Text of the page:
In the adoptive transfer settings, C57BL/6 mice were treated with the above vaccines for a total of three injections and splenocytes or serum were collected one week after the third immunization. B16-bearing mice were challenged with an intravenous injection of 2×107donor splenocytes twice (once per day) or 0.1 ml serum for 10 consecutive days on the second day of tumor inoculation. Alternatively, nude mice were challenged with 5×106 human melanoma A375 cells (ATCC, Rockville, USA) and then subjected to passive serum therapy as described above.
Analysis of NY-ESO-1 antibody titers
Antigen-specific antibodies in the serum of one week after the third immunization were determined using ELISA. In short, 2-fold diluted serum was analyzed on 96-well plates (Nunclon, Roskilde, Denmark) coated with 0.1 μg NY-ESO-1 protein per well. NY-ESO-1-specific antibodies were probed with goat anti-mouse IgG, IgG2a or IgG1 conjugated with horseradish peroxidase (1:3000; ZSGB-BIO, Beijing,China). Finally, plates were read on an ELISA reader at a wavelength of 450 nm.
To determine the specificity of antibodies, serial dilutions of serum (1:400, 1:800, and 1:1600) were incubated with 3×105 NY-ESO-1+ B16 cells for 1 h at 4°C after fixation and permeabilization. The cells were then washed in PBS, stained with FITC-conjugated goat anti-mouse IgG (BD Pharmingen, San Jose, CA) for 30 min at 4°C and analyzed using BD FACS Calibur flow cytometry (BD Pharmingen).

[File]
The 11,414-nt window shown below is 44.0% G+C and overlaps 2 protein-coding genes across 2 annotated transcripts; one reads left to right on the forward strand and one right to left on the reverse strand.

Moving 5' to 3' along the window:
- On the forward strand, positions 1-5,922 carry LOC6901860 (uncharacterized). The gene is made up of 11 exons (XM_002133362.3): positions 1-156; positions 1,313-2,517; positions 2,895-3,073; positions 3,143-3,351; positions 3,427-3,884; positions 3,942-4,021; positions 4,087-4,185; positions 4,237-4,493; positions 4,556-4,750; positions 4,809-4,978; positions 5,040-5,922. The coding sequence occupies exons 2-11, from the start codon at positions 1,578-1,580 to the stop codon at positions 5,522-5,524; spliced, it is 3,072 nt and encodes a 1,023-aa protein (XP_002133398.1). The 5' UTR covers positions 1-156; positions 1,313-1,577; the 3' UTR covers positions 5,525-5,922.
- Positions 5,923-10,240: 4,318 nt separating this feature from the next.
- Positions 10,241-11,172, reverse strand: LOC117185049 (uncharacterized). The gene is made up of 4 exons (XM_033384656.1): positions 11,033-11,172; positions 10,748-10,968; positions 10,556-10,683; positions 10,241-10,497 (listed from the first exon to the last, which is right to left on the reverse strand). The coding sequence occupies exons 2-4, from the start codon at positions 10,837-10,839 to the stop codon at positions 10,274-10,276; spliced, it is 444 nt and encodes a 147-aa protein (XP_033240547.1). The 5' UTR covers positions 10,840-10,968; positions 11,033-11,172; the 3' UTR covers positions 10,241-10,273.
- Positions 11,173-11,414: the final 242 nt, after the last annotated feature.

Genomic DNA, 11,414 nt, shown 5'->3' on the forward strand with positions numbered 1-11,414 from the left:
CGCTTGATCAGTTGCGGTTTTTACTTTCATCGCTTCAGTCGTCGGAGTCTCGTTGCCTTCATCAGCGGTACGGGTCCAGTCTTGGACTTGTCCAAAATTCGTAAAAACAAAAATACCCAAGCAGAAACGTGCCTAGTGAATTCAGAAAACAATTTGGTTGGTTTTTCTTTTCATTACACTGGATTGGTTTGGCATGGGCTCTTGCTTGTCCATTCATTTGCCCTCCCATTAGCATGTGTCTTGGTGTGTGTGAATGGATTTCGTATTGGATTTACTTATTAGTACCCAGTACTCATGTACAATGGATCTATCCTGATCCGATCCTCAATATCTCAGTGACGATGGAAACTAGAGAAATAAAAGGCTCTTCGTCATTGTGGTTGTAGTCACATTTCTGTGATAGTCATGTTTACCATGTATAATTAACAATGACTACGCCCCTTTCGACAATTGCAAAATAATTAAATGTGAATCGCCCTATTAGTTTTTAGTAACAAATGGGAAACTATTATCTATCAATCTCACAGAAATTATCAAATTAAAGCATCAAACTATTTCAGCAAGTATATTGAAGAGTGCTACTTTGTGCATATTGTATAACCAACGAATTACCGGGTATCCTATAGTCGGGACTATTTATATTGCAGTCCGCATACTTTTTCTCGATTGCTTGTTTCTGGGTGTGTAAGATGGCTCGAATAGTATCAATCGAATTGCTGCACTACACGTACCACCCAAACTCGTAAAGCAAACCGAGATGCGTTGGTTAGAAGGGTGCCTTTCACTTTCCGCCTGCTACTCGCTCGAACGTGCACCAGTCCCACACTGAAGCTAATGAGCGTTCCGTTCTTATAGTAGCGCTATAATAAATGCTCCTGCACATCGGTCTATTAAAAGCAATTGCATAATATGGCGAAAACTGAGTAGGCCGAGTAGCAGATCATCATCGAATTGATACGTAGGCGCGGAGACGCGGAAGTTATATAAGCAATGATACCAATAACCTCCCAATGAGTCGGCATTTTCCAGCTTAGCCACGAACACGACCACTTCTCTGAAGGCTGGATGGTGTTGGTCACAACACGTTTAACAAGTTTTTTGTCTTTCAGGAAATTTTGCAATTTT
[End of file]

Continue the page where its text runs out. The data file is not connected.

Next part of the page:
Detection of ADCC, NK and CTLs activities
In these experiments, YAC-1 or NY-ESO-1+B16 cells were labeled with 100 μCi 51Cr and then used as target cells. In ADCC assay, 1×106 NY-ESO-1+B16 cells were exposed to a 1:20 diluted serum followed by labelling with 51Cr at 37°C for 1 h. After washing, 1×104 51Cr-labelled NY-ESO-1+B16 cells were co-incubated with 1×106 splenocytes of one week after the third immunization at 37°C for 4 h. To detect NK activity, splenocytes were collected at 48 h after the first vaccination and incubated with 51Cr-labelled YAC-1 cells at serial effector:target ratios (25:1, 50:1, 100:1, and 200:1) at 37°C for 4 h. For CTLs assay, splenocytes were isolated one week after the third immunization, sensitized with 10 μg/ml NY-ESO-1 protein at 37°C for 16 h, and incubated with 51Cr-labelled NY-ESO-1+B16 cells at different effector:target ratios (5:1, 10:1, 20:1, and 40:1). Finally, the supernatants were collected and the released radioactivity was measured using a gamma counter (LKB Wallac, Turku, Finland). Percent lysis was determined according to this formula: (test lysis – spontaneous lysis) / (maximum lysis – spontaneous release) ×100.
ELISpot assay and IFN-γ intracellular staining
Splenocytes isolated from PBS- or vaccines-immunized mice one week after the last immunization were subjected to ELISpot assay and IFN-γ intracellular staining. The mouse IFN-γ/IL-4 Dual-Color ELISpot kit (R&D Systems, Minneapolis, USA) was used for ELISpot assay. Briefly, 5×105 splenocytes were co-incubated with 10 μg/ml NY-ESO-1 in the mouse IFN-γ-specific monoclonal antibody and IL-4-specific polyclonal antibody pre-coated microplates at 37°C for 48 h. Next, an enzyme-linked colorimetric assay was carried out for further detection. The viable cells were quantified using an ELISpot reader system (Beijing Dakewe Biotech Company, Beijing, China).